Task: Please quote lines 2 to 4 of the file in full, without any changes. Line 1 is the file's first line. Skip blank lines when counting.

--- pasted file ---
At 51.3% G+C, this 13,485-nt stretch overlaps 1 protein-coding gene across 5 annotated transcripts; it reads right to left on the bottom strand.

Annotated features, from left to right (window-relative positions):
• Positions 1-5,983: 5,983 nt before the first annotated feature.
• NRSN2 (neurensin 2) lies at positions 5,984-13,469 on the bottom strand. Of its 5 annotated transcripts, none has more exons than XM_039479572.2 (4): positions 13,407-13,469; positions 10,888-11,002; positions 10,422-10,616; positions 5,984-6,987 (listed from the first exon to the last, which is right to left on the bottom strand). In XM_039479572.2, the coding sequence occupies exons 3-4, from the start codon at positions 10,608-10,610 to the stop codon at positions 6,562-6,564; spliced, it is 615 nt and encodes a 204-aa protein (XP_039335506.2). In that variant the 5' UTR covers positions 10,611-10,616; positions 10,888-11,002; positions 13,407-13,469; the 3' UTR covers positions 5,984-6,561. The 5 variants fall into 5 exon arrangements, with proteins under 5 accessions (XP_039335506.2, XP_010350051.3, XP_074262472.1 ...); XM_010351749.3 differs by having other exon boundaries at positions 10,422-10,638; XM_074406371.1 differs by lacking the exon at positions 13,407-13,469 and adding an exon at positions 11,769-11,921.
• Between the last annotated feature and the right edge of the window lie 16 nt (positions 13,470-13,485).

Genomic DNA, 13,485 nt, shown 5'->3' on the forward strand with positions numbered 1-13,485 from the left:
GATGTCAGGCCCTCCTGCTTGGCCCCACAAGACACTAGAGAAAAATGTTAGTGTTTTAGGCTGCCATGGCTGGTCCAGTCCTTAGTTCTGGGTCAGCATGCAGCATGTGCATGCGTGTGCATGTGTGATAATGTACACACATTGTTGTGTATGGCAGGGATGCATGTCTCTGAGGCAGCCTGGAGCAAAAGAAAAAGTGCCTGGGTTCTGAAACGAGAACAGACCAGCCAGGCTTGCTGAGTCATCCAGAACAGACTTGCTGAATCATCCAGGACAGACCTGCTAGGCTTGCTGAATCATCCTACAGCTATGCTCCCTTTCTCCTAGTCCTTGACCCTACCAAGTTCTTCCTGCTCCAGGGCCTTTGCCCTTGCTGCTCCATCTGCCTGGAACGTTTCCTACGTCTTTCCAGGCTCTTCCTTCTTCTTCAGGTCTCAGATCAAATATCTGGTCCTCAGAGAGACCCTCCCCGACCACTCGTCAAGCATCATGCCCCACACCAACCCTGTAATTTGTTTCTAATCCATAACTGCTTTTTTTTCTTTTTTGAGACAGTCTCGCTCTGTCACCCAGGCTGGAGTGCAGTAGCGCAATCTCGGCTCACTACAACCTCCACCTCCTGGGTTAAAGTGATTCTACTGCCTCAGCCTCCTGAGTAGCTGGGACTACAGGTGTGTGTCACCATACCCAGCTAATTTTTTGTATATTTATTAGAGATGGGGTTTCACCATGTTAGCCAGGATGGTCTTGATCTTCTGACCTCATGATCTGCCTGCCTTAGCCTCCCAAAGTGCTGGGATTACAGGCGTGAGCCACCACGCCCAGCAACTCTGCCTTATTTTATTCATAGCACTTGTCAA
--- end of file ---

Annotated features, from left to right (window-relative positions):
• Positions 1-5,983: 5,983 nt before the first annotated feature.
• NRSN2 (neurensin 2) lies at positions 5,984-13,469 on the bottom strand. Of its 5 annotated transcripts, none has more exons than XM_039479572.2 (4): positions 13,407-13,469; positions 10,888-11,002; positions 10,422-10,616; positions 5,984-6,987 (listed from the first exon to the last, which is right to left on the bottom strand). In XM_039479572.2, the coding sequence occupies exons 3-4, from the start codon at positions 10,608-10,610 to the stop codon at positions 6,562-6,564; spliced, it is 615 nt and encodes a 204-aa protein (XP_039335506.2). In that variant the 5' UTR covers positions 10,611-10,616; positions 10,888-11,002; positions 13,407-13,469; the 3' UTR covers positions 5,984-6,561. The 5 variants fall into 5 exon arrangements, with proteins under 5 accessions (XP_039335506.2, XP_010350051.3, XP_074262472.1 ...); XM_010351749.3 differs by having other exon boundaries at positions 10,422-10,638; XM_074406371.1 differs by lacking the exon at positions 13,407-13,469 and adding an exon at positions 11,769-11,921.